(rg(',t1(d tlhe sflollbinders' ol tht l rs
,gain~t lt e laborl aId ftrlilr IO\.'
5i1'.l 's iiinl fr' thtI tie fiolel's' sIatetd
ill' l II( ' t )li'tl.
'-l(b'ih e ti!llain'lb a the nill(' s 01r 1
ar'mrI, ls ( \\i'(5 ,O posto'ficfb t l l'(X ;Xi
ralley ;lid Ihey all secmll to >eel very
,1.s filrlun ,rs" Pi-lii al the "ow r('wt
,ancl ih wa'is pulled off by the, .\. I:. hl.
Candidates for O0 fice
Montana Federation of Labor
SILVER BOW TRADES AND LABOR COUNCIL
HELENA TRADES COUNCIL r
CASCADE TRADES AND LABOR ASSEMBLY
AND VARIOUS LOCAL BODIES.
For President-Steve Ely, Sand Coulee, I[Molit.
For Vice President-J. C. Whiteley, Butte, Mont.
For Secretary-Treasurer--J. T. Taylor, Lehigh, Mont.
For Executive Board Member, Cascade District-Charles
Heximer, Great Falls, Mont.
IF YOU WANT WHAT YOU WANT WHEN YOU WANT IT
BULLETIN WANT ADS
1 CENT A WORD NO AD 15 CENTS
IN ADVANCE LESS THAN 15tEN
MALE HELP WANTED
WANTED-Ambitious men to pre- .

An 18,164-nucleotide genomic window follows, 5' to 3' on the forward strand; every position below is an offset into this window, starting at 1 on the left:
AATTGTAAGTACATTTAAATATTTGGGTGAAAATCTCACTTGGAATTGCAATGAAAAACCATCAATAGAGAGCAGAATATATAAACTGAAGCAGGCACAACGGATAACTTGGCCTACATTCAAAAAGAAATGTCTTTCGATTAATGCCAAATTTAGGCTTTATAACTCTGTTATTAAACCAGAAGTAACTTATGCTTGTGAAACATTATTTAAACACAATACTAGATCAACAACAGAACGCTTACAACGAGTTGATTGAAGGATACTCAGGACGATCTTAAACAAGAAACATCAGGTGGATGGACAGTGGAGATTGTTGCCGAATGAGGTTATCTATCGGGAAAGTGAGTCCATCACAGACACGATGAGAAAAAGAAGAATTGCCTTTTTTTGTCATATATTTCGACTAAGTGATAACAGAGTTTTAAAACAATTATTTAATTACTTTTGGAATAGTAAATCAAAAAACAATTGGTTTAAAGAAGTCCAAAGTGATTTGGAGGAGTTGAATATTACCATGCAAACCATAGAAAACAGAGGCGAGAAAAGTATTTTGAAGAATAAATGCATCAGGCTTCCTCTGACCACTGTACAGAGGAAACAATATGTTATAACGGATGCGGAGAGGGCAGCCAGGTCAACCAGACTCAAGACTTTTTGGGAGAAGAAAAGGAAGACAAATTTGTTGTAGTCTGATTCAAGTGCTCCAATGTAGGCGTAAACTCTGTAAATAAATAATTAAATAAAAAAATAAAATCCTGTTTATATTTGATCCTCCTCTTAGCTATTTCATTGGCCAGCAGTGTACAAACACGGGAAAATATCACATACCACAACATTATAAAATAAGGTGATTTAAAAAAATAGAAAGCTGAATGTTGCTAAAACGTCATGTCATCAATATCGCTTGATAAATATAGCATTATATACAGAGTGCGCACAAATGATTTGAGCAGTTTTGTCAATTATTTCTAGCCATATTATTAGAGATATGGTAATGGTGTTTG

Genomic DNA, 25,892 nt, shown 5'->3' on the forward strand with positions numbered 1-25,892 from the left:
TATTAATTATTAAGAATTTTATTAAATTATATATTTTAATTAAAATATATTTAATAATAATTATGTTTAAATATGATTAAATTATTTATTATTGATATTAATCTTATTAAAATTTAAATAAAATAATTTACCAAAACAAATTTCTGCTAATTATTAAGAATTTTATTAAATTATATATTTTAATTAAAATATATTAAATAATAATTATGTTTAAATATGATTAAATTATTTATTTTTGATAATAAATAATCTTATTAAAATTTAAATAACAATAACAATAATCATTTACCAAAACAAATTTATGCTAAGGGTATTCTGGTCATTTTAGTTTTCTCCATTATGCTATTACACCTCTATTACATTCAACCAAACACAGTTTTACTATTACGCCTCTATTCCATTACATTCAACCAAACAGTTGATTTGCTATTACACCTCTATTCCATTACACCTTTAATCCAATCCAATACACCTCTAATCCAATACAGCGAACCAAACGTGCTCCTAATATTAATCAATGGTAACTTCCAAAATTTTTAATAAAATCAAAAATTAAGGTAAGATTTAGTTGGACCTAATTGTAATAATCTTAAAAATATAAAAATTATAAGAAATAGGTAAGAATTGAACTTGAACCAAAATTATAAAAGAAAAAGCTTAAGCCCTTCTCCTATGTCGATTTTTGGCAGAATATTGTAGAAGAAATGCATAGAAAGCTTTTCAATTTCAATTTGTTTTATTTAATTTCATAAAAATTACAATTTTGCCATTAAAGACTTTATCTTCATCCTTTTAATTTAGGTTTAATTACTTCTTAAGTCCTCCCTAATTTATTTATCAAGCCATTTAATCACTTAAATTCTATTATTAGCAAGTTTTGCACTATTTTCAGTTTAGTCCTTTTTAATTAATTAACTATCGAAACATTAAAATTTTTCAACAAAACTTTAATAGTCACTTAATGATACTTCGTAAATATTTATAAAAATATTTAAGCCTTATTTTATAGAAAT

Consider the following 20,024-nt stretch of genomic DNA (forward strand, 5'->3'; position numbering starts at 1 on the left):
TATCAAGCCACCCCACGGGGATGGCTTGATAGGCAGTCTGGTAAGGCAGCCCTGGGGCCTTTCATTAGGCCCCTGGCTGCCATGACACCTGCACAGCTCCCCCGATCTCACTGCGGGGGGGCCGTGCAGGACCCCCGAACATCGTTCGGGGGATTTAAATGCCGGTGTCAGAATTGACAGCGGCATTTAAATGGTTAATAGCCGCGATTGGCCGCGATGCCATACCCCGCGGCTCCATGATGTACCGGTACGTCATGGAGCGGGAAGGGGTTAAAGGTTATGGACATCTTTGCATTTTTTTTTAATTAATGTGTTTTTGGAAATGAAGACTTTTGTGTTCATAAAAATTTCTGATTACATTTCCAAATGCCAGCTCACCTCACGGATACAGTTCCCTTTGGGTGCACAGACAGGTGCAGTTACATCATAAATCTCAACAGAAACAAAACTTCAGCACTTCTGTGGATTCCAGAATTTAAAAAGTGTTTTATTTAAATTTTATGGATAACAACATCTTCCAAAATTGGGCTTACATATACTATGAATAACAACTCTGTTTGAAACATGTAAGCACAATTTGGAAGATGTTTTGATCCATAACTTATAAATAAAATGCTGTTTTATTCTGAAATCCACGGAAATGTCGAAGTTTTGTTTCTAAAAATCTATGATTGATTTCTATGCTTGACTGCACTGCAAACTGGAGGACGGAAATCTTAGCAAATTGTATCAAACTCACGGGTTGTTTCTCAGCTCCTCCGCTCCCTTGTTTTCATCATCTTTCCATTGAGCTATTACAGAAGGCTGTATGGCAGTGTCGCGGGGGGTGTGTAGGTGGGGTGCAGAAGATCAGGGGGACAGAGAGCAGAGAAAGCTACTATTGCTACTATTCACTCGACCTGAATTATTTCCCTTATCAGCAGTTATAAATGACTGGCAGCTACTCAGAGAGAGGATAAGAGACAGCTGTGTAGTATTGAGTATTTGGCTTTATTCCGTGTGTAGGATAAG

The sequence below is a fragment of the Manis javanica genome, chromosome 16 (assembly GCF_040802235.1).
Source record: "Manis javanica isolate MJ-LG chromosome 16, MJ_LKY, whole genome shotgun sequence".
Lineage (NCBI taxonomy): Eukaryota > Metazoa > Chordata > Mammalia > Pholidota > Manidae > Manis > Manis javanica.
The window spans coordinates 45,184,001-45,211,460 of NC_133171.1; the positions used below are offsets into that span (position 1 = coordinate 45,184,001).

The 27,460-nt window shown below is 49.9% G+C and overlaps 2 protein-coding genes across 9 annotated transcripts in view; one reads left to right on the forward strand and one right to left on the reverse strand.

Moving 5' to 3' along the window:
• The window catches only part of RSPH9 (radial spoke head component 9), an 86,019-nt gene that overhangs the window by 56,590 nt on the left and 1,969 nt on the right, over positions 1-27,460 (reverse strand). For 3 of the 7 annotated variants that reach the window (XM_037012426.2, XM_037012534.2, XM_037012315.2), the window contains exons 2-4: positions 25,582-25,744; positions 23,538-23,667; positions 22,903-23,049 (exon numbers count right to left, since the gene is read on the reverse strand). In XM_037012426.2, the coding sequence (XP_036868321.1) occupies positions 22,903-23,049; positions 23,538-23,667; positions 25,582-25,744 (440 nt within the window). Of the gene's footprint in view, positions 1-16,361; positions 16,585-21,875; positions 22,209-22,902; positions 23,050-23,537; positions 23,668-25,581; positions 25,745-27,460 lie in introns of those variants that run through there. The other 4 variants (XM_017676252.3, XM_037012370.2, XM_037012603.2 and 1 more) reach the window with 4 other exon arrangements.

pare for promotion. Apply In
ternational Correspondence School,
basement, No. 1 West Broadway. t
ARE YOU SICK OR CRIPPLED?T
A few treatments of CHIROPRAC
nIC will relieve you. At any rate F
give it a trial. Quit drugs. Avoid
the operation. See Flora W. Emery, 3
Rloom 9, Silver Bow block. a
\VANTED)---All aroulnd butcher. F'. J
J. Miller, 201) S. Main st., Liv
iingston, Mont. C
SITUATION WANTED r
CA\ItlEN NTEI WO)RK I)ONE-l--t3y
day or job. Call phtone No. -
69 - 2-V. 4
A CHILD'S white wool swe.ater
tvorkcd in pinkl at Columbia gar
<hens. I'indc'r please call 4503-W. \.
TO IEI'E.I,-LN'I' the Marmorale's -
Indu-striatl Malnul'actory. Great op
p'rtulity Ior itlady or gentlemn.n to
tell toilet a;rticles. Scnt $15 and
get complete agency o tll.lil. Ad
drets RIO(cco \~al.lnlOale. Box 78 1.o
cust Valley, L. l.. New York.
MOI)ERN. OUTSIIE I ROOiMS; every
(cOnVty'llietlce; also ] 3-r)ooimI house
keetltintg flat. ltutehs reasonable. 419
F URNISIIIED! ronm with private fan
ily. IPhonI- and tl loderll conveln
icnces. 11 S. ,i( .ol ii.
P['IVATE gara'ge. will bolt frotll oll
tt routr tnachinuc:; $10 per miontu
itnuuire 28ti E. Park st.. phonu
lAT'l"'lE IBOY TO CARE 1OR. I
Il'VIV THOUSAND WORKEW.I
wanted to buy $1 worth of stolt
In The Bulletin Pubilshing Co.
are not gettinlg a s5lioir" dtal ont thistl
pi(tli' propo-.ition. It i.ct Ihetre a,1e
persis(tenllt Iruniors of theit ir i ltention
ii hold t inotelr l frinters' picnic
'hticlh is It) tie t reatl ifariIers' pinit.it
mttttanaged ty I'lteters only. 'Thly